Pair struck during multi-car wreck
A woman and her 2-year-old nephew were killed early Sunday morning when they were struck by a vehicle after their car broke down on the Interstate 10 high-rise bridge in New Orleans East.
The incident happened at about 1:10 a.m. on the westbound lanes of the bridge, according to New Orleans police spokesman Garry Flot.
The woman, 29-year-old Danielle Rhone, was driving with her 7-year-old son, her older sister Kelly Rhone and Kelly Rhone’s two sons, one of whom was 2-year-old Kaedan Boyd, when their dark-colored Chevy Impala had mechanical problems.
Danielle Rhone, Kaedan Boyd and possibly others got out of the vehicle. Sometime afterward, a multiple-car accident ensued, involving a black Chevy Tahoe, a Ford truck, a white Chevy Suburban and possibly other vehicles.
It was unclear exactly what started the chain reaction, but Flot said that at one point the truck smashed into the back of the Suburban.
Danielle Rhone and Boyd were struck by one of the cars, knocking them both over the guardrail, off the bridge and onto the ground.
Rhone died at the scene. Boyd was taken to a hospital and died at 7:11 a.m., according to John Gagliano, lead investigator for the Orleans Parish Coroner’s Office.
Police are still unsure which vehicle struck the victims, Flot said.
While the Tahoe and the Ford truck were at the scene of the accident when officers arrived, the driver of the Ford was gone, Flot said. Police were not sure whether he left on foot or was picked up by another vehicle.
Flot said police are still looking for the driver of the white Chevy Suburban, who drove away after the accident. Investigators believe the vehicle has damage to the front passenger side.
The drivers and passengers of the vehicles involved suffered non-life-threatening injuries, Flot said.
He added that police believe other cars involved in the accident also fled the scene.
Over the past three years, 18 percent of drivers involved in fatal accidents in the city have fled the scene. That figure towers above the national average of 4 percent.
Amanda Rhone, Danielle Rhone’s sister, said she was devastated by the news that she had lost both her sister and nephew in the tragedy.
“I want justice,” she said.
She said her sister Kelly Rhone suffered a broken leg in the accident and that Danielle Rhone’s son, Johnathan Scott, had scrapes and bruises.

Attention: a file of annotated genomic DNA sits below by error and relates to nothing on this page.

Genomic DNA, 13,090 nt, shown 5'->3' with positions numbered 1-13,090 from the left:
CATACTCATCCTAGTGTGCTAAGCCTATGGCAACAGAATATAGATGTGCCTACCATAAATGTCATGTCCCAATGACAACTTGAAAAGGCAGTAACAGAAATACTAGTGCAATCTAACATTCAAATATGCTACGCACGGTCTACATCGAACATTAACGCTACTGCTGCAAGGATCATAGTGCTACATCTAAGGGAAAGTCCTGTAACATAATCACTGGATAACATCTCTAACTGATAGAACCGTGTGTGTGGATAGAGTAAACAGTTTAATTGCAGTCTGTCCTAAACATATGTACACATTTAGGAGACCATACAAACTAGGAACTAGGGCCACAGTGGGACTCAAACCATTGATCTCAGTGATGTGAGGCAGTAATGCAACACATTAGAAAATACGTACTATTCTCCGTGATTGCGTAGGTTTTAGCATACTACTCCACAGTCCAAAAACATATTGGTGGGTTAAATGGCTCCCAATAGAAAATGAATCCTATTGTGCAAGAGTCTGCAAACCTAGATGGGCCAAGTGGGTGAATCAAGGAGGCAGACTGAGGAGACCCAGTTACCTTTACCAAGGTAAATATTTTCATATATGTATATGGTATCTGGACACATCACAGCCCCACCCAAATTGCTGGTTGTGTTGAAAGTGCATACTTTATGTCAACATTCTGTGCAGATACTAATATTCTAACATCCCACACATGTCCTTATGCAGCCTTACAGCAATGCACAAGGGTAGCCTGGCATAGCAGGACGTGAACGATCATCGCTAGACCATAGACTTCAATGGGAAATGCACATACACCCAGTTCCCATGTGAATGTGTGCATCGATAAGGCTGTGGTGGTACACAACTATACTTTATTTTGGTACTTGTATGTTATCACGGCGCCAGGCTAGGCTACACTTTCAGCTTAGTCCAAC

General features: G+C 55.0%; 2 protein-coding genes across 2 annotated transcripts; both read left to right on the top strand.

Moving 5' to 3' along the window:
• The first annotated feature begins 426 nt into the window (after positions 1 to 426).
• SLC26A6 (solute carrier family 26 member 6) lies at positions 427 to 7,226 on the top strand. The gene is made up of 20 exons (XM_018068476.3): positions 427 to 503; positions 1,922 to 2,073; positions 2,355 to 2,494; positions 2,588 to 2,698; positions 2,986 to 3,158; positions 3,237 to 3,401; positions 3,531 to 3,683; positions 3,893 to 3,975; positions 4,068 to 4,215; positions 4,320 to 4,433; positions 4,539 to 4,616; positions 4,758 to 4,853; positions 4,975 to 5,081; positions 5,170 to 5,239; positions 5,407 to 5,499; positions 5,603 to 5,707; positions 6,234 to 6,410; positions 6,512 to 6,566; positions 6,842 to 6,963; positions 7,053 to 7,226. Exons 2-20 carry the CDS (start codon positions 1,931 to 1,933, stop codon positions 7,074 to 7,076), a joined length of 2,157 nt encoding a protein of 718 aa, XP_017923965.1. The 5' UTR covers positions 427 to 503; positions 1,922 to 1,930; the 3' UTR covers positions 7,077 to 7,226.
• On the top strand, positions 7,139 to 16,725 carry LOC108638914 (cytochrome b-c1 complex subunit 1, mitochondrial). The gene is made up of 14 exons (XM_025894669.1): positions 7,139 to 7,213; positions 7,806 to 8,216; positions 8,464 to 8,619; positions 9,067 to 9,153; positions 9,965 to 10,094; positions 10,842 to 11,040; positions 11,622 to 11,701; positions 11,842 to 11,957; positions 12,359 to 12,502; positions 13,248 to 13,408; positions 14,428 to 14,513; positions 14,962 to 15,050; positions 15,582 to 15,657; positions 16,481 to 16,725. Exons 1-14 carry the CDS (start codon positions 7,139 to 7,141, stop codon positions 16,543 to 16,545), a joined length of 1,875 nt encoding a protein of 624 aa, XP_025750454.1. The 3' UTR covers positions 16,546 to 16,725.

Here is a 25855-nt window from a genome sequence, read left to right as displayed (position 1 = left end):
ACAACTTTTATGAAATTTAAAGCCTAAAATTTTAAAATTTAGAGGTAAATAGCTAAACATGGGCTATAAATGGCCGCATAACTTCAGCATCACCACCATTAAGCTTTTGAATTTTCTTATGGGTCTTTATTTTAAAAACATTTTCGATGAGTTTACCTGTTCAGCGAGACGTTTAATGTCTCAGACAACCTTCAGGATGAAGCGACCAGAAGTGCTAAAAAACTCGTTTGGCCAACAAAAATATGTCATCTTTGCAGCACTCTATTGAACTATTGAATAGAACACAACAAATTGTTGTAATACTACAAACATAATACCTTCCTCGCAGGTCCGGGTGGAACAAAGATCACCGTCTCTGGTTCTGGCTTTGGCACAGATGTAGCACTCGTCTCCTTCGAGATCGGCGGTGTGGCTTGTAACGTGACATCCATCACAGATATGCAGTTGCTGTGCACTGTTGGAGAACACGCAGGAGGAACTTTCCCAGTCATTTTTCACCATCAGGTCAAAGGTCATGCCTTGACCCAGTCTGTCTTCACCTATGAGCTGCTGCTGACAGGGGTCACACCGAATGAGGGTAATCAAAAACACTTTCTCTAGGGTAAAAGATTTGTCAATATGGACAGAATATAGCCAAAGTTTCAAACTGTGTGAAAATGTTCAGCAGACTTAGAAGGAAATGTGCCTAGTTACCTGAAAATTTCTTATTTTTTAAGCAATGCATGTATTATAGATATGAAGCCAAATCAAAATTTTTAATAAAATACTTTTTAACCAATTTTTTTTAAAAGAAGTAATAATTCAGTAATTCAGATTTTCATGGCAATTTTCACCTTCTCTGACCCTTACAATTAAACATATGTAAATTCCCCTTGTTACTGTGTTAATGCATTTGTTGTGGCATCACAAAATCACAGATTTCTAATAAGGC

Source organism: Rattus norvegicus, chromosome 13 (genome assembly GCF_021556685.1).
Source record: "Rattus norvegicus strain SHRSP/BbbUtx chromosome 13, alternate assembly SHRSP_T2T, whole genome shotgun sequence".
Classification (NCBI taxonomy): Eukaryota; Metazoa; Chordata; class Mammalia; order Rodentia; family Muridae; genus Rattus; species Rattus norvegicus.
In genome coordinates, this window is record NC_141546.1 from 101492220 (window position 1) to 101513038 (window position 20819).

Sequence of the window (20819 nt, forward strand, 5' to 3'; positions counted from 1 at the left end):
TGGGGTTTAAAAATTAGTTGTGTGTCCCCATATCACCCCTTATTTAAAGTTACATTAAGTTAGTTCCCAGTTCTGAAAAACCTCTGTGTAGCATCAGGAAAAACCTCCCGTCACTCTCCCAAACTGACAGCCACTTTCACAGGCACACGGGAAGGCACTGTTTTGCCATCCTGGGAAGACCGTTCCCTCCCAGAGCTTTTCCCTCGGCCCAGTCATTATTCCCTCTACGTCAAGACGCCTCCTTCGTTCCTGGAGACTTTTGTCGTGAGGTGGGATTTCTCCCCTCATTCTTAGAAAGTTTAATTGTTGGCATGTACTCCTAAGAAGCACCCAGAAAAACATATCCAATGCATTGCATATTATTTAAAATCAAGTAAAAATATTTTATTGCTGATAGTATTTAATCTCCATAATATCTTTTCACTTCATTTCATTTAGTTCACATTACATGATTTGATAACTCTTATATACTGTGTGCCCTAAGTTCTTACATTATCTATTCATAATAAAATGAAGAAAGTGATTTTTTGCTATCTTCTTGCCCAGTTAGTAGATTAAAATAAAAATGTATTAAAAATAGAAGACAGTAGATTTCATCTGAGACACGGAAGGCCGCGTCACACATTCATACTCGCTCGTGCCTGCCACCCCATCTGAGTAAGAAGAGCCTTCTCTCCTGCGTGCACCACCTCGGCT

“The saddest thing was when we had to tell him his mother wasn’t coming back,” she said.
The accident was at least the seventh fatal hit-and-run this year in New Orleans and part of a disturbingly common scenario. Over the past three years, 18 percent of drivers involved in fatal accidents in the city have fled the scene. That figure towers above the national average of 4 percent.
Sunday’s incident was also the second fatal hit-and-run on the high rise this year. In July, New Orleans police Officer Rodney Thomas was killed when he was sideswiped by a Porsche while attempting to assist a stranded motorist. The driver in that case did not stop. Six people were indicted in August for their alleged involvement in Thomas’ death and an ensuing coverup.
No citations have been issued in connection with Sunday’s accident, which Flot said police are still actively investigating.
Amanda Rhone said her sister, a New Orleans native and graduate of Booker T. Washington High School in Central City, was a loving mother who doted on her only son.
She said her family is heartbroken. She’s also stunned that another fatal hit-and-run occurred so close to where Thomas was run down.
“The first thing I thought was that it’s the same old story,” she said. “How many times can this happen? Is everybody who breaks down going to get killed? What can be done so we can stop losing so many lives on the side of the road?”